When we had crossed the valley of the river Amyl, Happiness smiled on us. Near the ferry we met a member of the militia from Karatuz. He had on his wagon several rifles and automatic pistols, mostly Mausers, for outfitting an expedition through Urianhai in quest of some Cossack officers who had been greatly troubling the Bolsheviki. We stood upon our guard. We could very easily have met this expedition and we were not quite assured that the soldiers would be so appreciative of our high-sounding phrases as were the members of the "Cheka." Carefully questioning the militiaman, we ferreted out the route their expedition was to take. In the next village we stayed in the same house with him. I had to open my luggage and suddenly I noticed his admiring glance fixed upon my bag.
"What pleases you so much?" I asked.
He whispered: "Trousers . . . Trousers."
I had received from my townsmen quite new trousers of black thick cloth for riding. Those trousers attracted the rapt attention of the militiaman.
"If you have no other trousers. . . ." I remarked, reflecting upon my plan of attack against my new friend.
"No," he explained with sadness, "the Soviet does not furnish trousers. They tell me they also go without trousers. And my trousers are absolutely worn out. Look at them."
With these words he threw back the corner of his overcoat and I was astonished how he could keep himself inside these trousers, for they had such large holes that they were more of a net than trousers, a net through which a small shark could have slipped.
"Sell me," he whispered, with a question in his voice.
"I cannot, for I need them myself," I answered decisively.
He reflected for a few minutes and afterward, approaching me, said: "Let us go out doors and talk. Here it is inconvenient."
We went outside. "Now, what about it?" he began. "You are going into Urianhai. There the Soviet bank-notes have no value and you will not be able to buy anything, where there are plenty of sables, fox-skins, ermine and gold dust to be purchased, which they very willingly exchange for rifles and cartridges. You have each of you a rifle and I will give you one more rifle with a hundred cartridges if you give me the trousers."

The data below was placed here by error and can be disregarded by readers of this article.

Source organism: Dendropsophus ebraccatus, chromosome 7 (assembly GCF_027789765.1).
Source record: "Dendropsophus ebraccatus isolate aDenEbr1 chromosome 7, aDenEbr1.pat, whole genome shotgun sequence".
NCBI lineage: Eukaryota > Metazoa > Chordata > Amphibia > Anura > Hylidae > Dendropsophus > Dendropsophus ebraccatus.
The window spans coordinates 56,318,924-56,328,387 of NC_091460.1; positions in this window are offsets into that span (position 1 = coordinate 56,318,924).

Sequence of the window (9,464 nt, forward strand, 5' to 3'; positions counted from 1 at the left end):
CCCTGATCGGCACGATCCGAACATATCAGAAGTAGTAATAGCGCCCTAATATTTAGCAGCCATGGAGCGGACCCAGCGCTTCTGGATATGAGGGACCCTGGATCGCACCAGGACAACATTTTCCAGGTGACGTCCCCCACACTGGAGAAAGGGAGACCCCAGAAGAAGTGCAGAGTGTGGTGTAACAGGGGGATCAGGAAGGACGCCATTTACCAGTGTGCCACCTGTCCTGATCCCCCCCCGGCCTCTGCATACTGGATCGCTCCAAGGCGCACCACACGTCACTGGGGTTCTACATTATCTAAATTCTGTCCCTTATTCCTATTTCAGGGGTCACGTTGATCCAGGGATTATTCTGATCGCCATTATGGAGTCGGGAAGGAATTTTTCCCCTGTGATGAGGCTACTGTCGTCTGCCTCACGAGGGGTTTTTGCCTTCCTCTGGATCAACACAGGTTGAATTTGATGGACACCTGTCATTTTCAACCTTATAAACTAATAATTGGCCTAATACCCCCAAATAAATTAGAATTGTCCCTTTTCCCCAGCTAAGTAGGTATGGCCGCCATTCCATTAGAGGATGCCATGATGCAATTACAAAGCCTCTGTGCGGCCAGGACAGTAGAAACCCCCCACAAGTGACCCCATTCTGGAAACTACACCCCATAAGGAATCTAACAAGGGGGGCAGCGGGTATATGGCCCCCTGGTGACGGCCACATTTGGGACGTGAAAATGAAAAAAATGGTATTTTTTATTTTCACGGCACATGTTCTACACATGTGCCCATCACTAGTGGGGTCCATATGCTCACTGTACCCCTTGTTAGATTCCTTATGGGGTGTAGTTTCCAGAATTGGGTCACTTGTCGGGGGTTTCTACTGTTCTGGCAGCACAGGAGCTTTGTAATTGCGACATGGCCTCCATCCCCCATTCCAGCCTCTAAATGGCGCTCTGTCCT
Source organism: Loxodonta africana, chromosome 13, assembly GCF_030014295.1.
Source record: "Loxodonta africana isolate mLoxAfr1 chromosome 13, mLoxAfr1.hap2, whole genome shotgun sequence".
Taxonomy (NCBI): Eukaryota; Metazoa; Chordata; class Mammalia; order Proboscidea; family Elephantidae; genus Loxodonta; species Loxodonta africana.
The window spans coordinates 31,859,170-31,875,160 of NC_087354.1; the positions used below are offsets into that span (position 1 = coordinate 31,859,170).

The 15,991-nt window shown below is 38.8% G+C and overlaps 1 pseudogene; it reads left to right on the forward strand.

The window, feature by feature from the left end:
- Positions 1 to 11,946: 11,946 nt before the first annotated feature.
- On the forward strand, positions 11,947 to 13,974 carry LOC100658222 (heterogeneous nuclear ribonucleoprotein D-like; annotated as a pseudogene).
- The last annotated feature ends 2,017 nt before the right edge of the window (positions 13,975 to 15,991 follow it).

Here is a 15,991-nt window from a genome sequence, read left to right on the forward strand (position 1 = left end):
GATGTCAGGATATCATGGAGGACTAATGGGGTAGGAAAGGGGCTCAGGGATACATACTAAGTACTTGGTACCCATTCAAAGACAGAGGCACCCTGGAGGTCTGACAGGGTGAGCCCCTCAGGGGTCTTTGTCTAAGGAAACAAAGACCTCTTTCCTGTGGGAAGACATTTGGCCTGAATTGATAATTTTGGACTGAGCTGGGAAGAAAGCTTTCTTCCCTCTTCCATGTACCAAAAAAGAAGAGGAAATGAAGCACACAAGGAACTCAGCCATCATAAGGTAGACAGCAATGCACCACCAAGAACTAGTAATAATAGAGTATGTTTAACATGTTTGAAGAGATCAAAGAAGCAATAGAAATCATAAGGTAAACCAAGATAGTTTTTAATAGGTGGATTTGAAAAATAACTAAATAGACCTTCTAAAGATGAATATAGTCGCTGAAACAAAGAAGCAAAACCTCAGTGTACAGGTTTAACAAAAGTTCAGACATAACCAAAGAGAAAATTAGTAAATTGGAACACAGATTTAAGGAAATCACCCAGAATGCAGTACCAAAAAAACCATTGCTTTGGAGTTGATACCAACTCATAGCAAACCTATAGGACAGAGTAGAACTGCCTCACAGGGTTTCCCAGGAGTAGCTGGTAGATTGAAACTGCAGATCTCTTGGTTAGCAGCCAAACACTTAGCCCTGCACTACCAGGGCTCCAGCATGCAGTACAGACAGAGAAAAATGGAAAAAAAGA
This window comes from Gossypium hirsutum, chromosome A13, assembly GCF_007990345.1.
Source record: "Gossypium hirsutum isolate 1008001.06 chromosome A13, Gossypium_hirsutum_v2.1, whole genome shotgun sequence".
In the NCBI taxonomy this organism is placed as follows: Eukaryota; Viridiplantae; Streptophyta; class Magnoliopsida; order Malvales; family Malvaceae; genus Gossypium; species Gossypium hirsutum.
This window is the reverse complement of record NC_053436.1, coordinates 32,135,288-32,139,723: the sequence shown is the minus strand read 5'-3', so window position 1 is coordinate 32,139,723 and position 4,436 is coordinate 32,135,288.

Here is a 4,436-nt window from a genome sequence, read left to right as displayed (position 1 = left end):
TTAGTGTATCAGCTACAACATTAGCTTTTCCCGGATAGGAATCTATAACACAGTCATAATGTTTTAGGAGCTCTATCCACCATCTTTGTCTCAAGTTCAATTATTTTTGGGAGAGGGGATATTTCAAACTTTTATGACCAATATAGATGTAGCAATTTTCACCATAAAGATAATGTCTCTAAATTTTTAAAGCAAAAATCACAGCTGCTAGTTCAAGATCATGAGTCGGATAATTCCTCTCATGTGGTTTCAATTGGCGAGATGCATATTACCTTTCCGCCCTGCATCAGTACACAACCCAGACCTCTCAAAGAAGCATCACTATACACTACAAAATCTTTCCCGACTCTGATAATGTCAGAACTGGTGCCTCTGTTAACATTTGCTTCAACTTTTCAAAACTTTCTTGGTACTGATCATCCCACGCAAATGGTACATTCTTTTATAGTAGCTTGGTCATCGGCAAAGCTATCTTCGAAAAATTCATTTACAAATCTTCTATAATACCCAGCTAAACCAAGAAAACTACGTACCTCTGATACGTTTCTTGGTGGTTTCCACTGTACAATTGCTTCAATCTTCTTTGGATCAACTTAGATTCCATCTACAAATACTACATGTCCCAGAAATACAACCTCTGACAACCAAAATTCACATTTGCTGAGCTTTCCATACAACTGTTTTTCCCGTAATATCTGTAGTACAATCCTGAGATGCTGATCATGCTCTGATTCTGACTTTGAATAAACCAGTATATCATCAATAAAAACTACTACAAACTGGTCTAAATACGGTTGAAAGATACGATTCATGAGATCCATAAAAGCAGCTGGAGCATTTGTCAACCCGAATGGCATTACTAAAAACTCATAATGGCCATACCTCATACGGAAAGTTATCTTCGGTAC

"We do not need weapons. We are protected by our documents," I answered, as though I did not understand.
"But no," he interrupted, "you can change that rifle there into furs and gold. I shall give you that rifle outright."
"Ah, that's it, is it? But it's very little for those trousers. Nowhere in Russia can you now find trousers. All Russia goes without trousers and for your rifle I should receive a sable and what use to me is one skin?"
Word by word I attained to my desire. The militia-man got my trousers and I received a rifle with one hundred cartridges and two automatic pistols with forty cartridges each. We were armed now so that we could defend ourselves. Moreover, I persuaded the happy possessor of my trousers to give us a permit to carry the weapons. Then the law and force were both on our side.
In a distant village we bought three horses, two for riding and one for packing, engaged a guide, purchased dried bread, meat, salt and butter and, after resting twenty-four hours, began our trip up the Amyl toward the Sayan Mountains on the border of Urianhai. There we hoped not to meet Bolsheviki, either sly or silly. In three days from the mouth of the Tuba we passed the last Russian village near the Mongolian-Urianhai border, three days of constant contact with a lawless population, of continuous danger and of the ever present possibility of fortuitous death. Only iron will power, presence of mind and dogged tenacity brought us through all the dangers and saved us from rolling back down our precipice of adventure, at whose foot lay so many others who had failed to make this same climb to freedom which we had just accomplished. Perhaps they lacked the persistence or the presence of mind, perhaps they had not the poetic ability to sing odes about "roads, bridges and gold mines" or perhaps they simply had no spare trousers.
TO THE SAYANS AND SAFETY
Dense virgin wood surrounded us. In the high, already yellow grass the trail wound hardly noticeable in among bushes and trees just beginning to drop their many colored leaves. It is the old, already forgotten Amyl pass road. Twenty-five years ago it carried the provisions, machinery and workers for the numerous, now abandoned, gold mines of the Amyl valley. The road now wound along the wide and rapid Amyl, then penetrated into the deep forest, guiding us round the swampy ground filled with those dangerous Siberian quagmires, through the dense bushes, across mountains and wide meadows. Our guide probably did not surmise our real intention and sometimes, apprehensively looking down at the ground, would say:
"Three riders on horses with shoes on have passed here. Perhaps they were soldiers."
His anxiety was terminated when he discovered that the tracks led off to one side and then returned to the trail.